The Northern Lights, or the Aurora Borealis, may be the most fascinating natural phenomenon to watch. Commonly found in the northern part of the world, many scientists and avid fans alike have devoted their time to taking pictures and capturing videos of this amazing natural phenomenon.
Recently, the Alberta Aurora Chasers, a Facebook group dedicated to sharing pictures of the Northern Lights, have made an amazing discovery. One shared photo in British Columbia showed a distinct purple streak in the lights that hasn't been seen before, according to Travel and Leisure, and since they do not have any idea what to call it, they decided to name it Steve.
Eric Donovan, a researcher at the University of Calgary in Canada, coordinated with the Facebook group and immediately researched about the new phenomenon. According to the Wired UK, he also sought help from the European Space Agency's SWARM mission to help understand all the components of Steve and how it came to be.
In a statement made by Donovan at the recent SWARM meeting, he said: "In 1997, we had just one all-sky imager in North America to observe the aurora borealis from the ground. Back then, we would be lucky if we got one photograph a night of the aurora taken from the ground that coincides with an observation from a satellite. Now, we have many more all-sky imagers and satellite missions like Swarm, so we get more than 100 [observations] a night."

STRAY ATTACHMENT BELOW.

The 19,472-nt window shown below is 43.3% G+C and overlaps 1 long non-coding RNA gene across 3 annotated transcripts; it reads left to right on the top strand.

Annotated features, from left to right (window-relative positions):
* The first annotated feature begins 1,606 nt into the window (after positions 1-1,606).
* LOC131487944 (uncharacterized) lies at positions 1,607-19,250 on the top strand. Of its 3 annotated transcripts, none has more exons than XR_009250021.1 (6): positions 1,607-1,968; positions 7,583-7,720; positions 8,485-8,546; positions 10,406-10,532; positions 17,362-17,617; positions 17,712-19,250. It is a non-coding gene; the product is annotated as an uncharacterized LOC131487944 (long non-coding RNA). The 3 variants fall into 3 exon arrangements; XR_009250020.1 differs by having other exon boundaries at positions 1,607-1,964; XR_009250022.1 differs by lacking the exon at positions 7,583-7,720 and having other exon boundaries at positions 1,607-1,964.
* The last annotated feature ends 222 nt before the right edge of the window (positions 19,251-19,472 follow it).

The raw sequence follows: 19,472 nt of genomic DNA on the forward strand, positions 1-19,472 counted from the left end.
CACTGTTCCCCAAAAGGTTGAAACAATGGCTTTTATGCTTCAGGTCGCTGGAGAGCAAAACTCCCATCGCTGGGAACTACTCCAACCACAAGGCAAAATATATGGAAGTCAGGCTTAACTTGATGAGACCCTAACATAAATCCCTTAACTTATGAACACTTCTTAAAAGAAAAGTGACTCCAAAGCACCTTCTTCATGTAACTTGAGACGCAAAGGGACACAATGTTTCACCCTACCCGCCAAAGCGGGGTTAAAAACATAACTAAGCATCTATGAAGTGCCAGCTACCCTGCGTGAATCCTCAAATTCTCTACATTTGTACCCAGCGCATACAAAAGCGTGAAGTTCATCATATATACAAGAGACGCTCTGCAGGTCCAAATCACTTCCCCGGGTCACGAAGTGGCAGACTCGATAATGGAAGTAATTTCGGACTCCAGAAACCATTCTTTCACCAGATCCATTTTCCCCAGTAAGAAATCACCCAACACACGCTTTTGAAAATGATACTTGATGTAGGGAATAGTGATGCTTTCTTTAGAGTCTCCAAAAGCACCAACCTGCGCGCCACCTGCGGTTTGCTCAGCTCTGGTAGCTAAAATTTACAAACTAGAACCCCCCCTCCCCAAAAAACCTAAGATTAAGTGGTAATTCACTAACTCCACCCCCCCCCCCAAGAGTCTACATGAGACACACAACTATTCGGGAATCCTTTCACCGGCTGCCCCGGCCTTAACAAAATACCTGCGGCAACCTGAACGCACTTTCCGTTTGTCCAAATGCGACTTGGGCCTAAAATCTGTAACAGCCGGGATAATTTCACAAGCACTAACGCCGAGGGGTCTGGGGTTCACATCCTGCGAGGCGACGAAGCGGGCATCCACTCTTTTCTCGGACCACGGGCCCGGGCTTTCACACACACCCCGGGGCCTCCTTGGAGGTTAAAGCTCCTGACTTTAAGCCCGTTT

Data from the SWARM mission will help researchers like Donovan understand the Steve feature because it's the ESA's "first constellation of Earth observation satellites designed to measure the magnetic signals from Earth." And as for the name Steve, it's apparently based on a popular children's movie called "Over the Hedge", where one of the characters looks at something he isn't sure of, so he called it Steve.